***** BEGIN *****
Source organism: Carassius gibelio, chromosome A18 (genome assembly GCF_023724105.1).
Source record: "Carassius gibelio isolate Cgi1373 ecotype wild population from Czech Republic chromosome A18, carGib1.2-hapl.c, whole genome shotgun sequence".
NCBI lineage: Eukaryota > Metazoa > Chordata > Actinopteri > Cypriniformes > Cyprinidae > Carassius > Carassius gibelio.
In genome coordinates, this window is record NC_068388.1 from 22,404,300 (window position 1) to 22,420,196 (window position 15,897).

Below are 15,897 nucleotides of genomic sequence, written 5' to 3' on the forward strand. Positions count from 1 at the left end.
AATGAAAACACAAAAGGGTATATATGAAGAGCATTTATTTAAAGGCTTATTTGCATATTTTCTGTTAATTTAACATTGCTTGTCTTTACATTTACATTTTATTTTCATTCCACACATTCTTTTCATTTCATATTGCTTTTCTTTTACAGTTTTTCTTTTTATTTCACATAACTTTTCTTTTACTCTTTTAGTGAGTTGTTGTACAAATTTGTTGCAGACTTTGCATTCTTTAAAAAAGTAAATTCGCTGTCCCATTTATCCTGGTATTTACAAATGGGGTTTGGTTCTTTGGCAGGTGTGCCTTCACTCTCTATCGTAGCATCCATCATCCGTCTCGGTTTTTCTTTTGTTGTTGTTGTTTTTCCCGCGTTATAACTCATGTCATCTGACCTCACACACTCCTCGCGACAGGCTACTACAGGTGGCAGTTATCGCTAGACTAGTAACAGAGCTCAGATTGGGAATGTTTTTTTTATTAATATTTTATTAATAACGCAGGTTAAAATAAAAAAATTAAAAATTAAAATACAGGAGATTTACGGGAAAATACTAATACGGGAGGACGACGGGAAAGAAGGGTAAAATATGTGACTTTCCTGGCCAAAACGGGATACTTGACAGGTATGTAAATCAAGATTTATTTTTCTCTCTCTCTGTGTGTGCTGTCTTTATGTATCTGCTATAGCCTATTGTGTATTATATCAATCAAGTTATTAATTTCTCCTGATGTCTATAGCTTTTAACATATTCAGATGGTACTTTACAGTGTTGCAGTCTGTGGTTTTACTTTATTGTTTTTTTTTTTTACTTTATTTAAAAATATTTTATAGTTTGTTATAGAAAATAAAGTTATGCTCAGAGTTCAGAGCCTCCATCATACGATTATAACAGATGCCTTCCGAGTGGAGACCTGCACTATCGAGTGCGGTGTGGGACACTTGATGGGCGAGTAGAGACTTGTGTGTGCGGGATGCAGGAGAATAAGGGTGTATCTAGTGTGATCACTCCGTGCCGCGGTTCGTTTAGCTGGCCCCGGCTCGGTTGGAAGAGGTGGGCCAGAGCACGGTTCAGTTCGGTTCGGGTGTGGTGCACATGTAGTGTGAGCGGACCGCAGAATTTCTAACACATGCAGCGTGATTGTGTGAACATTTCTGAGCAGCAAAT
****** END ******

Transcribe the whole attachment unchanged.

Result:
Source organism: Carassius gibelio, chromosome A18 (genome assembly GCF_023724105.1).
Source record: "Carassius gibelio isolate Cgi1373 ecotype wild population from Czech Republic chromosome A18, carGib1.2-hapl.c, whole genome shotgun sequence".
NCBI lineage: Eukaryota > Metazoa > Chordata > Actinopteri > Cypriniformes > Cyprinidae > Carassius > Carassius gibelio.
In genome coordinates, this window is record NC_068388.1 from 22,404,300 (window position 1) to 22,420,196 (window position 15,897).

Below are 15,897 nucleotides of genomic sequence, written 5' to 3' on the forward strand. Positions count from 1 at the left end.
AATGAAAACACAAAAGGGTATATATGAAGAGCATTTATTTAAAGGCTTATTTGCATATTTTCTGTTAATTTAACATTGCTTGTCTTTACATTTACATTTTATTTTCATTCCACACATTCTTTTCATTTCATATTGCTTTTCTTTTACAGTTTTTCTTTTTATTTCACATAACTTTTCTTTTACTCTTTTAGTGAGTTGTTGTACAAATTTGTTGCAGACTTTGCATTCTTTAAAAAAGTAAATTCGCTGTCCCATTTATCCTGGTATTTACAAATGGGGTTTGGTTCTTTGGCAGGTGTGCCTTCACTCTCTATCGTAGCATCCATCATCCGTCTCGGTTTTTCTTTTGTTGTTGTTGTTTTTCCCGCGTTATAACTCATGTCATCTGACCTCACACACTCCTCGCGACAGGCTACTACAGGTGGCAGTTATCGCTAGACTAGTAACAGAGCTCAGATTGGGAATGTTTTTTTTATTAATATTTTATTAATAACGCAGGTTAAAATAAAAAAATTAAAAATTAAAATACAGGAGATTTACGGGAAAATACTAATACGGGAGGACGACGGGAAAGAAGGGTAAAATATGTGACTTTCCTGGCCAAAACGGGATACTTGACAGGTATGTAAATCAAGATTTATTTTTCTCTCTCTCTGTGTGTGCTGTCTTTATGTATCTGCTATAGCCTATTGTGTATTATATCAATCAAGTTATTAATTTCTCCTGATGTCTATAGCTTTTAACATATTCAGATGGTACTTTACAGTGTTGCAGTCTGTGGTTTTACTTTATTGTTTTTTTTTTTTACTTTATTTAAAAATATTTTATAGTTTGTTATAGAAAATAAAGTTATGCTCAGAGTTCAGAGCCTCCATCATACGATTATAACAGATGCCTTCCGAGTGGAGACCTGCACTATCGAGTGCGGTGTGGGACACTTGATGGGCGAGTAGAGACTTGTGTGTGCGGGATGCAGGAGAATAAGGGTGTATCTAGTGTGATCACTCCGTGCCGCGGTTCGTTTAGCTGGCCCCGGCTCGGTTGGAAGAGGTGGGCCAGAGCACGGTTCAGTTCGGTTCGGGTGTGGTGCACATGTAGTGTGAGCGGACCGCAGAATTTCTAACACATGCAGCGTGATTGTGTGAACATTTCTGAGCAGCAAAT